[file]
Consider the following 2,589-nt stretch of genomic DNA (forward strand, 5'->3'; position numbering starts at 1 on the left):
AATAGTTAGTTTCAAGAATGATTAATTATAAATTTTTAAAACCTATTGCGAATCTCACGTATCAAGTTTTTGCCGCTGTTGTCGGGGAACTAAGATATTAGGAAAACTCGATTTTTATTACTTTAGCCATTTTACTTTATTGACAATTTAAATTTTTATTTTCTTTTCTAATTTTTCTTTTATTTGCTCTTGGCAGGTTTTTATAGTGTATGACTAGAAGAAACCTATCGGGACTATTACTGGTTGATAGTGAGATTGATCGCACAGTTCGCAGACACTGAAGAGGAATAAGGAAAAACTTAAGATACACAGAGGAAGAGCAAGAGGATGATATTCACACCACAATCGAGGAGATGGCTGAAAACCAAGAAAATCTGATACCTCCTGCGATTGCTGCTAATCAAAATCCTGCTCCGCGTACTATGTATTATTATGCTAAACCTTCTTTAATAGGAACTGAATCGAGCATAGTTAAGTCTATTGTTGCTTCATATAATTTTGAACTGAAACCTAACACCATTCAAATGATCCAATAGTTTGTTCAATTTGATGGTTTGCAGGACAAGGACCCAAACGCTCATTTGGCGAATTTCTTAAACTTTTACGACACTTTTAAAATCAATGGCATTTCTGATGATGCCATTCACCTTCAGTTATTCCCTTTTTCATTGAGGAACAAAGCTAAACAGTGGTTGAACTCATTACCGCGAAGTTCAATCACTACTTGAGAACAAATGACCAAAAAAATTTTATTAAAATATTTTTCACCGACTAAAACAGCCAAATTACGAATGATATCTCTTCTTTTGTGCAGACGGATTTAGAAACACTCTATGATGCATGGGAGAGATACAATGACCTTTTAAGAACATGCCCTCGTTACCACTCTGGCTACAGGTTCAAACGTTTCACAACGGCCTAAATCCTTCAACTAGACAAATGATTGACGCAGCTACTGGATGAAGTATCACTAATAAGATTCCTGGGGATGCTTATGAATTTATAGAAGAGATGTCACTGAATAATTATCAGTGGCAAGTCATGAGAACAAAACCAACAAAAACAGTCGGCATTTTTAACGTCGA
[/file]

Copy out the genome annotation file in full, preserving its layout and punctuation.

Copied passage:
Consider the following 2,589-nt stretch of genomic DNA (forward strand, 5'->3'; position numbering starts at 1 on the left):
AATAGTTAGTTTCAAGAATGATTAATTATAAATTTTTAAAACCTATTGCGAATCTCACGTATCAAGTTTTTGCCGCTGTTGTCGGGGAACTAAGATATTAGGAAAACTCGATTTTTATTACTTTAGCCATTTTACTTTATTGACAATTTAAATTTTTATTTTCTTTTCTAATTTTTCTTTTATTTGCTCTTGGCAGGTTTTTATAGTGTATGACTAGAAGAAACCTATCGGGACTATTACTGGTTGATAGTGAGATTGATCGCACAGTTCGCAGACACTGAAGAGGAATAAGGAAAAACTTAAGATACACAGAGGAAGAGCAAGAGGATGATATTCACACCACAATCGAGGAGATGGCTGAAAACCAAGAAAATCTGATACCTCCTGCGATTGCTGCTAATCAAAATCCTGCTCCGCGTACTATGTATTATTATGCTAAACCTTCTTTAATAGGAACTGAATCGAGCATAGTTAAGTCTATTGTTGCTTCATATAATTTTGAACTGAAACCTAACACCATTCAAATGATCCAATAGTTTGTTCAATTTGATGGTTTGCAGGACAAGGACCCAAACGCTCATTTGGCGAATTTCTTAAACTTTTACGACACTTTTAAAATCAATGGCATTTCTGATGATGCCATTCACCTTCAGTTATTCCCTTTTTCATTGAGGAACAAAGCTAAACAGTGGTTGAACTCATTACCGCGAAGTTCAATCACTACTTGAGAACAAATGACCAAAAAAATTTTATTAAAATATTTTTCACCGACTAAAACAGCCAAATTACGAATGATATCTCTTCTTTTGTGCAGACGGATTTAGAAACACTCTATGATGCATGGGAGAGATACAATGACCTTTTAAGAACATGCCCTCGTTACCACTCTGGCTACAGGTTCAAACGTTTCACAACGGCCTAAATCCTTCAACTAGACAAATGATTGACGCAGCTACTGGATGAAGTATCACTAATAAGATTCCTGGGGATGCTTATGAATTTATAGAAGAGATGTCACTGAATAATTATCAGTGGCAAGTCATGAGAACAAAACCAACAAAAACAGTCGGCATTTTTAACGTCGA